# 17-026/VIII (2017-02-20)

Xinying Fu, VU Amsterdam, The Netherlands; Vincent A.C. van den Berg, VU Amsterdam, The Netherlands; Erik T. Verhoef, VU Amsterdam, The Netherlands
Traffic Congestion, Road Pricing, Uncertain Demand, Road Network, Private Supply, Auction
JEL codes:
D63, H23, R41, R42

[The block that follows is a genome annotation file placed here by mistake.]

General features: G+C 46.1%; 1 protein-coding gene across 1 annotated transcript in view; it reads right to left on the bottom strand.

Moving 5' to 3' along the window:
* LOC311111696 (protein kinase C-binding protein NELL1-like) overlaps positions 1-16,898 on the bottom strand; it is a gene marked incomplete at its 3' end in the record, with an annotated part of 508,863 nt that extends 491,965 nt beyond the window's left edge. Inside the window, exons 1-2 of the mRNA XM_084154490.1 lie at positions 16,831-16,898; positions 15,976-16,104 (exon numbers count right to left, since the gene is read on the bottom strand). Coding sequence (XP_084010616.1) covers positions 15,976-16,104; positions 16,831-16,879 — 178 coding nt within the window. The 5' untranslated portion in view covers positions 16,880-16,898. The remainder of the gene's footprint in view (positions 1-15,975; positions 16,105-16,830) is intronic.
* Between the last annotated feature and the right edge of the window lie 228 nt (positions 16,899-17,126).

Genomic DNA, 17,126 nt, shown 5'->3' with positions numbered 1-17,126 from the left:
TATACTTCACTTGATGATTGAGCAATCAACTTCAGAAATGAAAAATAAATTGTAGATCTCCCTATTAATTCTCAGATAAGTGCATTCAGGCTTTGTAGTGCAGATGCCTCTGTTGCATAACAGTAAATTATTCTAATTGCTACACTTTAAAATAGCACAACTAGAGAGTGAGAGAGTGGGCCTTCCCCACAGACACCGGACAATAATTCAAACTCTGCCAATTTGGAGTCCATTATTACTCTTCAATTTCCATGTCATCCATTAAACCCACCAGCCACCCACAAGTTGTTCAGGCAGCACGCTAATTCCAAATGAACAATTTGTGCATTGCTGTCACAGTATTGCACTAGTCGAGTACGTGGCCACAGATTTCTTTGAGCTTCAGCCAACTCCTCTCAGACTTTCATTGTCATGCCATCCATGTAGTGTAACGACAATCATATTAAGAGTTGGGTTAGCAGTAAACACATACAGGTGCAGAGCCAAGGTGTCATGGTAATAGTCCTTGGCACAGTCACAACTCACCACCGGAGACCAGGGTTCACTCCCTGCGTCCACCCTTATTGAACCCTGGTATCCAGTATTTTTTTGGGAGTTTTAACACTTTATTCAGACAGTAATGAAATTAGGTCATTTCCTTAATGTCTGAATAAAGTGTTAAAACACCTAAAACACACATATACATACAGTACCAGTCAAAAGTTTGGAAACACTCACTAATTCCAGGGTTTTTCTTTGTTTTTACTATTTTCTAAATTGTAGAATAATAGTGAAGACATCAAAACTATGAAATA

We study the efficiency of private supply of roads under demand uncertainty and evaluate various regulatory policies. Due to demand uncertainty, capacity is decided before demand is known, but tolls can be adjusted after demand is known. Policy implications can differ considerably from those under deterministic demand. For instance, for serial links, the toll in the second-best zero-profit case is no longer equal to the marginal external congestion cost. In the first-best scenario, the capacity under uncertain demand is higher than that under deterministic demand of the same expected value, though self-financing still holds in expected terms. Regulation by competitive auction cannot replicate the second-best zero-profit result and thus leads to a lower welfare, whereas without uncertainty various forms of competitive auctions can attain this second-best optimum. For more complex networks, when private firms add capacity in turn, contrary to the case without demand uncertainty, some form of auction performs better than others with demand uncertainty.